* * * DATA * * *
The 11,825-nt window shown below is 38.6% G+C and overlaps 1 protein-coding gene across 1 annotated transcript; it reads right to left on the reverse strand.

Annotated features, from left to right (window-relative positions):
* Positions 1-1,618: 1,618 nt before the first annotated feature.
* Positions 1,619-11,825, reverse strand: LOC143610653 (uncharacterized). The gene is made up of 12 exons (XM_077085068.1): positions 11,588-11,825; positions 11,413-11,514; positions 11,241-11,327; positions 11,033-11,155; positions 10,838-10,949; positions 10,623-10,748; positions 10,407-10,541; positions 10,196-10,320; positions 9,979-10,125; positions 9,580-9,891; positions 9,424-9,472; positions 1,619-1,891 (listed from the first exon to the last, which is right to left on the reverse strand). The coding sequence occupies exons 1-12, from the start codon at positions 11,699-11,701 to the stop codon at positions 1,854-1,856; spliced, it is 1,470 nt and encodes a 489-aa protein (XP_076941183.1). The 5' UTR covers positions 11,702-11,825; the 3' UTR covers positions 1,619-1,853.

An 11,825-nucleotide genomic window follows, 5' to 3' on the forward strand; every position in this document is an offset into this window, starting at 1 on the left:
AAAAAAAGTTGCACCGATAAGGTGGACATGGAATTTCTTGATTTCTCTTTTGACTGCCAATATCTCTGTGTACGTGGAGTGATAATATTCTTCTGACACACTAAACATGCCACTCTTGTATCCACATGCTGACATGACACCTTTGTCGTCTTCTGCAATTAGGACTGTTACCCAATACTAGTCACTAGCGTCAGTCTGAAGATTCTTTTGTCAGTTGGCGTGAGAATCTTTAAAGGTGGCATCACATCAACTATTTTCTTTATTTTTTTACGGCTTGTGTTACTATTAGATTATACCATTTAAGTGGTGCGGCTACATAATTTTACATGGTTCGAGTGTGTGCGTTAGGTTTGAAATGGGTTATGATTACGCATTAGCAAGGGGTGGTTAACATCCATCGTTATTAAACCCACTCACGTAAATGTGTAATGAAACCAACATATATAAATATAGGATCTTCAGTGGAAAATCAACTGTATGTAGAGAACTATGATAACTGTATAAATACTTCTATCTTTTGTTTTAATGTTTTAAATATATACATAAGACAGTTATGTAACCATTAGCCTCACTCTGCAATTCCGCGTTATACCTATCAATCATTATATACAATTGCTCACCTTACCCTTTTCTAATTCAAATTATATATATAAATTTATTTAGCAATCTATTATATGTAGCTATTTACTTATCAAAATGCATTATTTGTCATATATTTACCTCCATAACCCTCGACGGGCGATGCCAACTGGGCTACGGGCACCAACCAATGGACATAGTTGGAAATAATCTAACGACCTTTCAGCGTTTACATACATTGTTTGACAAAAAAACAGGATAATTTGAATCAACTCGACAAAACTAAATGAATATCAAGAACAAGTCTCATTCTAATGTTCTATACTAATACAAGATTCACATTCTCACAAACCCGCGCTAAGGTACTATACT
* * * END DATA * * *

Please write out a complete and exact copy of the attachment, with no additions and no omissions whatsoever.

The 11,825-nt window shown below is 38.6% G+C and overlaps 1 protein-coding gene across 1 annotated transcript; it reads right to left on the reverse strand.

Annotated features, from left to right (window-relative positions):
* Positions 1-1,618: 1,618 nt before the first annotated feature.
* Positions 1,619-11,825, reverse strand: LOC143610653 (uncharacterized). The gene is made up of 12 exons (XM_077085068.1): positions 11,588-11,825; positions 11,413-11,514; positions 11,241-11,327; positions 11,033-11,155; positions 10,838-10,949; positions 10,623-10,748; positions 10,407-10,541; positions 10,196-10,320; positions 9,979-10,125; positions 9,580-9,891; positions 9,424-9,472; positions 1,619-1,891 (listed from the first exon to the last, which is right to left on the reverse strand). The coding sequence occupies exons 1-12, from the start codon at positions 11,699-11,701 to the stop codon at positions 1,854-1,856; spliced, it is 1,470 nt and encodes a 489-aa protein (XP_076941183.1). The 5' UTR covers positions 11,702-11,825; the 3' UTR covers positions 1,619-1,853.

An 11,825-nucleotide genomic window follows, 5' to 3' on the forward strand; every position in this document is an offset into this window, starting at 1 on the left:
AAAAAAAGTTGCACCGATAAGGTGGACATGGAATTTCTTGATTTCTCTTTTGACTGCCAATATCTCTGTGTACGTGGAGTGATAATATTCTTCTGACACACTAAACATGCCACTCTTGTATCCACATGCTGACATGACACCTTTGTCGTCTTCTGCAATTAGGACTGTTACCCAATACTAGTCACTAGCGTCAGTCTGAAGATTCTTTTGTCAGTTGGCGTGAGAATCTTTAAAGGTGGCATCACATCAACTATTTTCTTTATTTTTTTACGGCTTGTGTTACTATTAGATTATACCATTTAAGTGGTGCGGCTACATAATTTTACATGGTTCGAGTGTGTGCGTTAGGTTTGAAATGGGTTATGATTACGCATTAGCAAGGGGTGGTTAACATCCATCGTTATTAAACCCACTCACGTAAATGTGTAATGAAACCAACATATATAAATATAGGATCTTCAGTGGAAAATCAACTGTATGTAGAGAACTATGATAACTGTATAAATACTTCTATCTTTTGTTTTAATGTTTTAAATATATACATAAGACAGTTATGTAACCATTAGCCTCACTCTGCAATTCCGCGTTATACCTATCAATCATTATATACAATTGCTCACCTTACCCTTTTCTAATTCAAATTATATATATAAATTTATTTAGCAATCTATTATATGTAGCTATTTACTTATCAAAATGCATTATTTGTCATATATTTACCTCCATAACCCTCGACGGGCGATGCCAACTGGGCTACGGGCACCAACCAATGGACATAGTTGGAAATAATCTAACGACCTTTCAGCGTTTACATACATTGTTTGACAAAAAAACAGGATAATTTGAATCAACTCGACAAAACTAAATGAATATCAAGAACAAGTCTCATTCTAATGTTCTATACTAATACAAGATTCACATTCTCACAAACCCGCGCTAAGGTACTATACT